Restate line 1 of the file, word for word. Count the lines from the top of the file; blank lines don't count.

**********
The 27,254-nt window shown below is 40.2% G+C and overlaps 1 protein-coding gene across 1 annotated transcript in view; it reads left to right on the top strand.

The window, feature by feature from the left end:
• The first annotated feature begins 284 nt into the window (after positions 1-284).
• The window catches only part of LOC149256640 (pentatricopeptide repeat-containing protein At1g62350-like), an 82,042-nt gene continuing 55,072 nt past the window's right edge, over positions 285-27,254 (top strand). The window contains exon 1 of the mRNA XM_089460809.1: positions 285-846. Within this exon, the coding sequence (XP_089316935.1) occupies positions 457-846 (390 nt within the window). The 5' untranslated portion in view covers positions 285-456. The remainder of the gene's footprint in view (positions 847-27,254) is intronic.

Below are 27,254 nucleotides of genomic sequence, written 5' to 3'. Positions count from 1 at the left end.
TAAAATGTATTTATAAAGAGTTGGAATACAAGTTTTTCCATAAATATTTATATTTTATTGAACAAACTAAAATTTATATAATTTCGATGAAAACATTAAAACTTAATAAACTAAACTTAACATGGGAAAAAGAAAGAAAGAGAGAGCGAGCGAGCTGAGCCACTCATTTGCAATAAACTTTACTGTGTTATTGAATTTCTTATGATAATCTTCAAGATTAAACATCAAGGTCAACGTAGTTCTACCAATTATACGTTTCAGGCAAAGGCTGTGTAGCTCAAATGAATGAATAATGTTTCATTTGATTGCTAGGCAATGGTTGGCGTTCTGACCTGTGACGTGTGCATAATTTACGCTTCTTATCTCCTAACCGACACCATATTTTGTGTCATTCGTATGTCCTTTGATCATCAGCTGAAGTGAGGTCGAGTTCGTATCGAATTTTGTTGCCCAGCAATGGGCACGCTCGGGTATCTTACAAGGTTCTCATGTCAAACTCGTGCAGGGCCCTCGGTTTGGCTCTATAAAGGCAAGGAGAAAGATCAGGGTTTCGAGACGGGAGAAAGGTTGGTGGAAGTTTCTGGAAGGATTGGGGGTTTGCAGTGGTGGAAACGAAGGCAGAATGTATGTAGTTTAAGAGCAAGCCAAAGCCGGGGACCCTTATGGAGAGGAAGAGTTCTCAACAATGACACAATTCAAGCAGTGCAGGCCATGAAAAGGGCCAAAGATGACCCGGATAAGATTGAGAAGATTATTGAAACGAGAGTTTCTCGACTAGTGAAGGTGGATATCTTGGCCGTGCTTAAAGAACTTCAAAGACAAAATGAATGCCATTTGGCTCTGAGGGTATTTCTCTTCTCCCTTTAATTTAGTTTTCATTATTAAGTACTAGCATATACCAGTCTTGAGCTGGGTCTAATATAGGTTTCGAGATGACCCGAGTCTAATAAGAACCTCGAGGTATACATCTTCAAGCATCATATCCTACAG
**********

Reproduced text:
The 27,254-nt window shown below is 40.2% G+C and overlaps 1 protein-coding gene across 1 annotated transcript in view; it reads left to right on the top strand.